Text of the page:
John Campbell

Africa in Transition

Campbell tracks political and security developments across sub-Saharan Africa.

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Showing posts for "Climate Change"

Sea Levels along the West African Coast

by John Campbell
A view of the Makoko fishing community is seen from top of a floating school on the Lagos Lagoon, Nigeria, February 29, 2016. (Reuters/Akintunde Akinleye)

According to the World Bank, almost one third of West Africa’s population, responsible for creating 56 percent of GDP, lives along the coast of the Gulf of Guinea. Because of global warming, sea levels around the world are likely to rise by more than thirty inches (2.5 feet) by the end of the century. Africa, the Gulf of Guinea in particular, is expected to be especially hard hit: the number of people who could be flooded in Africa is estimated to rise from 1 million a year in 1990 to 70 million a year by 2080. Read more »

Famine in Northeast Nigeria

by John Campbell
A girl displaced as a result of Boko Haram attacks in the northeast region of Nigeria, uses a mortar and pestle at a camp for internally displaced people in Yola, Adamawa State, January 14, 2015. (Reuters/Afolabi Sotunde)

Michelle Faul, writing for AP, reports on the horrific famine now underway in Northeast Nigeria. She quotes Doctors without Borders as characterizing the crisis as “catastrophic.” She also quotes an American midwife who runs a feeding center as saying “These are kids that basically have been hungry all their lives, and some are so far gone that they die here in the first 24 hours.” Read more »

Massive Ivory Shipment Seized in South Sudan

by Guest Blogger for John Campbell
A customs officer arranges confiscated elephant tusks before a news conference at the Port Authority of Thailand in Bangkok, April 20, 2015. (Reuters/Chaiwat Subprasom)

This is a guest post by Allen Grane, research associate for the Council on Foreign Relations Africa Studies program.

Last week, authorities at Juba International Airport seized nearly a ton and a half of ivory in South Sudan. This seizure highlights some of the critical factors in the fight against wildlife trafficking. Read more »

What Is New About Sectarian Fighting in Nigeria’s Middle Belt

by John Campbell
A tribal Fulani boy stands near cows at a local milk collecting centre in Dangwala Karfi village on the outskirts of Nigeria's northern city of Kano January 19, 2016. (Reuters/Akintunde Akinleye)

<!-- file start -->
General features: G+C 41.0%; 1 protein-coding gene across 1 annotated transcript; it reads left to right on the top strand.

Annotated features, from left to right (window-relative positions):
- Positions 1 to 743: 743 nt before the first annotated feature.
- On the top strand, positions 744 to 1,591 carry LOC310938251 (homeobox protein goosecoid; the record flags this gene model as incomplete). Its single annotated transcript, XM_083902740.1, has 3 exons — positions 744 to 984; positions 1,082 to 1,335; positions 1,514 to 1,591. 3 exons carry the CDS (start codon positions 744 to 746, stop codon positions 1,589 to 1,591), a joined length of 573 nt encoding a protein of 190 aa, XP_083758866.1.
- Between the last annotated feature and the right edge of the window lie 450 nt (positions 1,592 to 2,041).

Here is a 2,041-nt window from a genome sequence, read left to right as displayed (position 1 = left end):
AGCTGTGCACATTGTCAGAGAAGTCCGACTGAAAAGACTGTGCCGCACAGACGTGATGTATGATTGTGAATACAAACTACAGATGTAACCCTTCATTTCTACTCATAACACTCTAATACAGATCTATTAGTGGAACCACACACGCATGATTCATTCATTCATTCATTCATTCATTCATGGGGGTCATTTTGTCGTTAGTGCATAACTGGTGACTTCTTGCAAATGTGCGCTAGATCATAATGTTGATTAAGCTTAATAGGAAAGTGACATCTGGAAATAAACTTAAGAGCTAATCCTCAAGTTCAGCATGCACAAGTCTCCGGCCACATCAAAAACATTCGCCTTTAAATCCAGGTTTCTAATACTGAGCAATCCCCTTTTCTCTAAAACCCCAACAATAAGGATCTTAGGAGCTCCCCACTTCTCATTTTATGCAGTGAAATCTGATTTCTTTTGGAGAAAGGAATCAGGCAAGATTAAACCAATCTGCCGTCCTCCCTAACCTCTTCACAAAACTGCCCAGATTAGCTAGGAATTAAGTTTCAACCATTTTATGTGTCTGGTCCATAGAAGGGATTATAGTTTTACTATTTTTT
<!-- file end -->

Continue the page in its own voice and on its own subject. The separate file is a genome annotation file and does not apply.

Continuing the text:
Sectarian conflict in Nigeria’s Middle Belt is attracting more attention both at home and abroad. Typically, conflict involves Muslim Fulani herdsmen clashing with Christian Barome (or other small tribes) farmers. Conflict between pastoralists and farmers has been endemic for years in the Middle Belt, where the predominately Christian south and the mostly Muslim north meet. The coincidence of boundaries between religions, land use, and ethnic groups promotes conflict, as does its manipulation by politicians to advance their particular agendas. Historically, the Fulani preyed on minority tribes to feed the slave trade. When Christianity arrived in the Middle Belt, it was embraced by the minority tribes, as opposed to the Islam of the slave catchers. Read more »

The Likelihood of Instability in Zimbabwe

by Guest Blogger for John Campbell
Zimbabwe's President Robert Mugabe gestures as he arrives to address Zimbabwe's Independence Day celebrations in Harare, April 18, 2016.(Reuters/Philimon Bulawayo)

Tyler Falish is an intern for the Council on Foreign Relations Africa Studies program, and a student in Fordham University’s Graduate Program in International Political Economy & Development.

Last spring, the Council on Foreign Relations published a Contingency Planning Memorandum (CPM) by Ambassador George F. Ward that described the potential for political instability and violence in Zimbabwe. Amb. Ward detailed three paths to instability in Zimbabwe: President Robert Mugabe’s death before an appointed successor is installed; a serious challenge to Mugabe’s control driven by increased factionalism; and an economic crisis triggering demand for political change. He also offered three corresponding “warning indicators”: any sign that Mugabe’s health is in decline; indication of increased dissent or infighting within the ruling party, Zimbabwe African National Union – Patriotic Front (ZANU-PF); and public unrest. Read more »

Ethiopia’s Forgotten Drought

by Guest Blogger for John Campbell